But the most empowered Thea felt was when she put herself out there with “Paper Shores”. This EP is her full heart and soul. And it has been received wonderfully.

“I never understood why anyone called success humbling, but I understand now,” Thea explained. “It was a weird juxtaposition. And it can only happen when something really close to your heart is being shown to people you don’t know… Seeing that other people don’t think of it as this thing you have to be perfect at, and they just want to see you create and want to absorb what you create is really inspiring.”

Thea is currently in the process of putting together a few shows. And her goal is to contrast the music industry she came from with a welcoming culture, involving multiple artists, and an environment of acceptance. It is a refreshing alternative to the cliquey atmosphere that most artists face.

“I want to do several. I don’t want my music to just help me. I want it to help everyone who is involved in that industry in any way that I can help them.”


Theadora & feminism

Another huge part of Thea’s identity is that she is a feminist. She was happily married, quite recently, to Atlanta based Audio-Visual Technician, Seth Johnson.

“Without him I wouldn’t be where I am, and I wouldn’t be the same person. I’m a huge feminist, and I don’t hate men. Obviously, because I’m married to one. Being married young is a huge blessing. I don’t think it’s essential to life, but it’s a huge blessing if you choose to have it.”

They’ve shaped each others identities equally, says Thea. “I’ve helped him understand the feminine side of the world more…I’ve helped him take down some of those societal blocks that are built into boys as they grow up without realizing it… And he has helped keep me who I really am and remind me of my identity whenever I feel like I’m slipping away.”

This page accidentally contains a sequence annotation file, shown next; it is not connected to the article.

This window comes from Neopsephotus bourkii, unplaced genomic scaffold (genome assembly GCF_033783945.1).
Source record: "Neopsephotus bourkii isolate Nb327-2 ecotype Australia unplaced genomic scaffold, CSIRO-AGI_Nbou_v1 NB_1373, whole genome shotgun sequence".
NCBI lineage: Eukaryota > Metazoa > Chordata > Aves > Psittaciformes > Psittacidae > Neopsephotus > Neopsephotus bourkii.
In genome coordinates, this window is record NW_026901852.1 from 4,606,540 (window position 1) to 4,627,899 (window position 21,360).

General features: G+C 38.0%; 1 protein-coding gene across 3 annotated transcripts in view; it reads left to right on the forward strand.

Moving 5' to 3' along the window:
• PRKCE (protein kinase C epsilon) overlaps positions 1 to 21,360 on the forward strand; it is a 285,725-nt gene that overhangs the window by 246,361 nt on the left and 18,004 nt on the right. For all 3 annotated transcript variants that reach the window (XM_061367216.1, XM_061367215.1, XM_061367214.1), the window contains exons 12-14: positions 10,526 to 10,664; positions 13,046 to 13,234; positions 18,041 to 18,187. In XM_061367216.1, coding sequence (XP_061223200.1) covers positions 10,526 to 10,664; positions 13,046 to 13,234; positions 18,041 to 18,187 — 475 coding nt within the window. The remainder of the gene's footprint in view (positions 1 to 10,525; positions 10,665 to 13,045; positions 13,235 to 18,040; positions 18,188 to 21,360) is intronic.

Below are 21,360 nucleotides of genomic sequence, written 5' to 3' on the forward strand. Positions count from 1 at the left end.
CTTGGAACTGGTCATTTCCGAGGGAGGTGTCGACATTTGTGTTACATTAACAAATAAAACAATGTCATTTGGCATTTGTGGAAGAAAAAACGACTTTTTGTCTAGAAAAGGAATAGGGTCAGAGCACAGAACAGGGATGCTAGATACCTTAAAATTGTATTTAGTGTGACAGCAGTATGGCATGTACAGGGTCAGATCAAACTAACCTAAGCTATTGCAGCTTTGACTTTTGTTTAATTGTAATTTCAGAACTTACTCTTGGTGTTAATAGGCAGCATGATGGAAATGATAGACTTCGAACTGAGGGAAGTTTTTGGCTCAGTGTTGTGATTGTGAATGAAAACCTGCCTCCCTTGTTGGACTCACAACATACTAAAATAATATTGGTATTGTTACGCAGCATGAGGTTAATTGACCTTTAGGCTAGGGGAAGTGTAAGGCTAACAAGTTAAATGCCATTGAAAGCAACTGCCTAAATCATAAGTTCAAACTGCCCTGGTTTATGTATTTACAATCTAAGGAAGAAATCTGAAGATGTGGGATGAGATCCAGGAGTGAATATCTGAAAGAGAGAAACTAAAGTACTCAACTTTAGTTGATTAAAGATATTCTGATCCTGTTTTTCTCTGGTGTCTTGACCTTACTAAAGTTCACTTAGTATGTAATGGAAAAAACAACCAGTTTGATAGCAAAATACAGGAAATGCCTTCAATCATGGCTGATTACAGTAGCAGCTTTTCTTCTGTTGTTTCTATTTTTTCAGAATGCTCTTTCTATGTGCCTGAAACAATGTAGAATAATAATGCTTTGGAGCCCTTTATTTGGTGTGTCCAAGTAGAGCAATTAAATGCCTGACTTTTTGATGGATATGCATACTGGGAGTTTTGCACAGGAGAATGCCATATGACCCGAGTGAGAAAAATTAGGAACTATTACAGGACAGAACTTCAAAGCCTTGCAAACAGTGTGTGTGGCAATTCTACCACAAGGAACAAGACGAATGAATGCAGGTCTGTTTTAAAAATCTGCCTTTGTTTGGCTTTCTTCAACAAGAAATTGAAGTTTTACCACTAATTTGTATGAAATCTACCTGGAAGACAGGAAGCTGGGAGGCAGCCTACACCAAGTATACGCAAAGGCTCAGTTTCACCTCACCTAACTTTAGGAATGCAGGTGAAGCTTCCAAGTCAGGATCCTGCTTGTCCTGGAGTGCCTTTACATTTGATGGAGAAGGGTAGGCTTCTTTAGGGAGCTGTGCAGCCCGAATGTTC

As a young teen Thea would often preface statements with ‘I’m not a feminist, but…‘

After a few years of saying this phrase, she realized that she was cheapening her beliefs by saying that. “I realized at 18, that all these things I said were clearly God’s heart.” They were her core beliefs. So she began to proudly call herself a feminist.

“A lot of people haven’t met the right feminists. Almost every guy that I know right now is a feminist. But they don’t know it or say it. Maybe it’s because the word has a bad context. But I say get over it, and create a new context.”


For more of Theadora:

Theadora has some amazing new shows and dreams that will be coming to reality soon. I am so thankful for her bravery and trust in God to be who she truly is. Thank you Thea for blessing the artistic community with your fresh outlook!

Check out to learn more about her awesome music, and the cool new shows that are coming up!

To book Theadora, email

Footnotes: Co-written by Crystal and Victoria Ward, photos taken by Crystal Ward